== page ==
2012/13 was a busy year for the Commission, with a number of high profile inquiries occupying significant investigator and Commission time. Two particularly complex inquiries - into the Easy Rider fishing boat tragedy (12-201) and a mid-air collision near Feilding (10-008) were completed - along with a significant review of civil flying training safety in New Zealand (10-011). In all three cases, the Commission held hearings and invited interested persons to meet with them.
Other significant inquiries continued through the year included the grounding of the Rena (11-204) and the Carterton hot air balloon tragedy (12-001). In the case of the Rena, extensive engagement within international interests has prolonged the Commission’s inquiry. However, a draft final report for this inquiry was nearly completed for consultation by the end of the financial year.
Overall, good progress was achieved with inquiries during 2012/13 even though investigative capacity in the marine and air modes was constrained with three of a total of nine investigators still under training.
Alcohol and drug impairment continued to feature in occurrences in all transport modes considered by the Commission. This is deeply concerning. The Commission has made a number of recommendations in this area, recommending detection and deterrence measures such as the setting of impairment limits and the introduction of testing regimes. The Commission’s latest Historical Impact Review, commenced in 2012/13, also looks at fatigue and substance impairment.
The Commission introduced a new set of values based on the International Consortium for Court Excellence Framework. This framework has been adopted by a number of groups and organisations from Europe, Asia, Australia and the United States, and is imbedded within the Commission. This framework informs the Commission’s approach to conducting inquiries.
During 2012/13, inquiry participants and key stakeholders were invited to participate in an independently conducted formal survey about the Commission’s investigative and inquiry processes, and its approach to communications. This was the first survey of its kind. The Commission received positive feedback from survey participants who saw the Commission acting appropriately, and having a positive impact on transport safety. A general concern was raised about the length of time it takes the Commission to complete inquiries. This feedback has informed our thinking about how the Commission can improve its timeliness and keep stakeholders better informed.
Capability and capacity highlights
The Commission is committed to adopting a better public service approach to its business operations, and made good progress during 2012/13 to improve its investigative and corporate procedures and processes. A review of the Commission’s major accident manual and other investigative procedures was commenced, with particular focus on the Commission’s evidence collection protocols and evidence analysis framework. Work also began on developing an international strategy to help the Commission to determine when and how to assist other countries’ investigative efforts (beyond those with a direct New Zealand connection which is already provided for in international conventions).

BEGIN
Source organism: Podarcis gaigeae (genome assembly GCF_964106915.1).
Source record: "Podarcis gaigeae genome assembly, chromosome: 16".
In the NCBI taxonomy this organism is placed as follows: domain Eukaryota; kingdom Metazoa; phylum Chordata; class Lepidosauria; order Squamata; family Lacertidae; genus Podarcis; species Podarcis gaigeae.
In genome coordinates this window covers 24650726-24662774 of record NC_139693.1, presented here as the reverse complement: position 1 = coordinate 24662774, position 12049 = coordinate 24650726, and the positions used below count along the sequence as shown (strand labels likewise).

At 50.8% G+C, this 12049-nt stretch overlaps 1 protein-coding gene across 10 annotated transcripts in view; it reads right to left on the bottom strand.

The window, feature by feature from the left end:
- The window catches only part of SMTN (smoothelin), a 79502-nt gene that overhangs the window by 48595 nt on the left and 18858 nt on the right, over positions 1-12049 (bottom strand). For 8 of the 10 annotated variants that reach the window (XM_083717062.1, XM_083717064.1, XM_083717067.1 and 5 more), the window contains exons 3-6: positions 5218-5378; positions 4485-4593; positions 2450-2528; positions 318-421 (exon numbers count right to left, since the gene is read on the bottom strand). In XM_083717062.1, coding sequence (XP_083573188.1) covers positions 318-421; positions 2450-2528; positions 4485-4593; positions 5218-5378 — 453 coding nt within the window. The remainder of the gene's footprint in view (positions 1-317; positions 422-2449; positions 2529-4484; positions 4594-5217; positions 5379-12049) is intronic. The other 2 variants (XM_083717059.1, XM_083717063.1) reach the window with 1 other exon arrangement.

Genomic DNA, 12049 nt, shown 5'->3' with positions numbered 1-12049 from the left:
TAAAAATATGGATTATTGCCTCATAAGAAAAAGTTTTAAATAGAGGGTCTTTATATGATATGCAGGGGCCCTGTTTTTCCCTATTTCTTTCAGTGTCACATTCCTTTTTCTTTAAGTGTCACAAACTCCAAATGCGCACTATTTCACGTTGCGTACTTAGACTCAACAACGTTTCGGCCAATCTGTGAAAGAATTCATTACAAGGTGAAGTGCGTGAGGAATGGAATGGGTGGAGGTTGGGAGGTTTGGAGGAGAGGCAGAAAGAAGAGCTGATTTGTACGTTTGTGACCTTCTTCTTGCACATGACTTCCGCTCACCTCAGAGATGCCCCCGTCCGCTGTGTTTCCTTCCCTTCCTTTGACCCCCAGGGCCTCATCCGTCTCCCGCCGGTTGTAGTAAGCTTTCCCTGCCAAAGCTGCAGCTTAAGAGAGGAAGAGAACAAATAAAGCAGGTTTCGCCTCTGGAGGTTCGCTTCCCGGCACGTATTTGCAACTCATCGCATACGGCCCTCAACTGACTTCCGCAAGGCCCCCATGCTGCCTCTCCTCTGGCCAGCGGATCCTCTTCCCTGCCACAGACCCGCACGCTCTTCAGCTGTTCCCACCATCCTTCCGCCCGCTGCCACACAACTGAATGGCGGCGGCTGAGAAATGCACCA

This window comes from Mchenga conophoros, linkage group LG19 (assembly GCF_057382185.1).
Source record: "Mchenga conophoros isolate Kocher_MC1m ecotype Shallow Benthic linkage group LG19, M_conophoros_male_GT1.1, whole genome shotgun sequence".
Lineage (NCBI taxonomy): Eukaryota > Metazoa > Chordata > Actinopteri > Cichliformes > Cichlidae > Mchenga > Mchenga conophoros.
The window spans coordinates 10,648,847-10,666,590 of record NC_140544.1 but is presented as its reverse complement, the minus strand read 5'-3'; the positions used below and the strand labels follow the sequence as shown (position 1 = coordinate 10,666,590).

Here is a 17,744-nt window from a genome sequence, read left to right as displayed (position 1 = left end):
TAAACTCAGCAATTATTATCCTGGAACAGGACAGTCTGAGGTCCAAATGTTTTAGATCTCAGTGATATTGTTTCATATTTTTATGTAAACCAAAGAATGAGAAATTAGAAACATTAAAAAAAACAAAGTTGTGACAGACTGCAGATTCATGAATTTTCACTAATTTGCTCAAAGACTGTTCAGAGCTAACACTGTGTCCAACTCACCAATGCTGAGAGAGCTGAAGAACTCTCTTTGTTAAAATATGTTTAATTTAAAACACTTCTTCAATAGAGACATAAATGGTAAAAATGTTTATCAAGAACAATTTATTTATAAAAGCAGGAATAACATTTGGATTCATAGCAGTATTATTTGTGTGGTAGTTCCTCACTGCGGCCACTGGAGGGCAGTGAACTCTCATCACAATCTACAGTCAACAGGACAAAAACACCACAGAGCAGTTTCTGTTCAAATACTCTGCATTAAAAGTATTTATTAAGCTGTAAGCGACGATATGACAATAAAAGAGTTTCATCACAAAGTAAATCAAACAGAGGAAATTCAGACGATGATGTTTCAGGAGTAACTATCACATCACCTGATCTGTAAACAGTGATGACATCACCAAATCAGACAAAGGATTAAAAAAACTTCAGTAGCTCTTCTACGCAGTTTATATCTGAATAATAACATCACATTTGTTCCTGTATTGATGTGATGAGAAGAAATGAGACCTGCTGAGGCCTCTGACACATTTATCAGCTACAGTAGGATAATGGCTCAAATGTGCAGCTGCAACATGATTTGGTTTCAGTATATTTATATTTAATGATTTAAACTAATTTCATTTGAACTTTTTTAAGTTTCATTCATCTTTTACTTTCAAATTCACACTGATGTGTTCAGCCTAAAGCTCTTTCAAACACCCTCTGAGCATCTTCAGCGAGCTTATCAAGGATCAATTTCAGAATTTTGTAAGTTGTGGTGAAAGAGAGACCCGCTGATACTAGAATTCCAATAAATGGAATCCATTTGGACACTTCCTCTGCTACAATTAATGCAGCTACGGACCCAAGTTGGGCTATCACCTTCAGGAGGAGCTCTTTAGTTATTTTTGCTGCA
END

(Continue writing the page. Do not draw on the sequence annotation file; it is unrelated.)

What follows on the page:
Budgetary constraints, coupled with opportunities offered by new all-of-Government purchasing contracts, meant that the Commission’s management team invested considerable effort to realise operational and service efficiencies. Good savings were achieved in information and communications technology services enabling a long-standing research analyst position to be advertised at year-end.
Managing organisational risk
The Commission is facing two significant risks in the medium to long term; the impact of an ageing workforce, and budgetary pressures caused by:
Potential new direction
The Taskforce on Workplace Health and Safety was established in June 2012 to evaluate whether the workplace and safety system in New Zealand was fit for purpose, and to recommend practical strategies for reducing the high rate of workplace fatalities and serious injuries by 2020. It released its report in April 2013 with a recommendation that the Commission’s role and function be extended to allow the Commission to investigate some workplace health and safety accidents and incidents.
The Commission sees merit in this proposal, given it already has a legal framework and operational processes to conduct safety focused root-cause investigation and analysis which could cost effectively extend to other "modes". Agencies of similar scope to that proposed exist in other countries. We look forward to contributing to the policy process that will consider this recommendation.
John Marshall, QC
It is a pleasure to introduce this annual report of the Transport Accident Investigation Commission for the financial year ended 30 June 2013.
- the impact of staff turnover and complex cases;
- the challenges of new technologies and increased data availability from more heavily computerised systems;
- the potential demands of a major accident or other expensive logistical or technical challenge.
The Commission is a fully funded Crown entity, and its statutory independence and quasi-judicial nature means that it cannot raise additional funds. Although it continues to look for opportunities to improve service and operational efficiencies and to make savings, the Commission will continue to face strong budgetary pressures.
It has been six years since the Commission last received an increase in operational funding. A funding review is now desirable. Commission management has begun exploring with the Ministry of Transport how this should occur during the current year.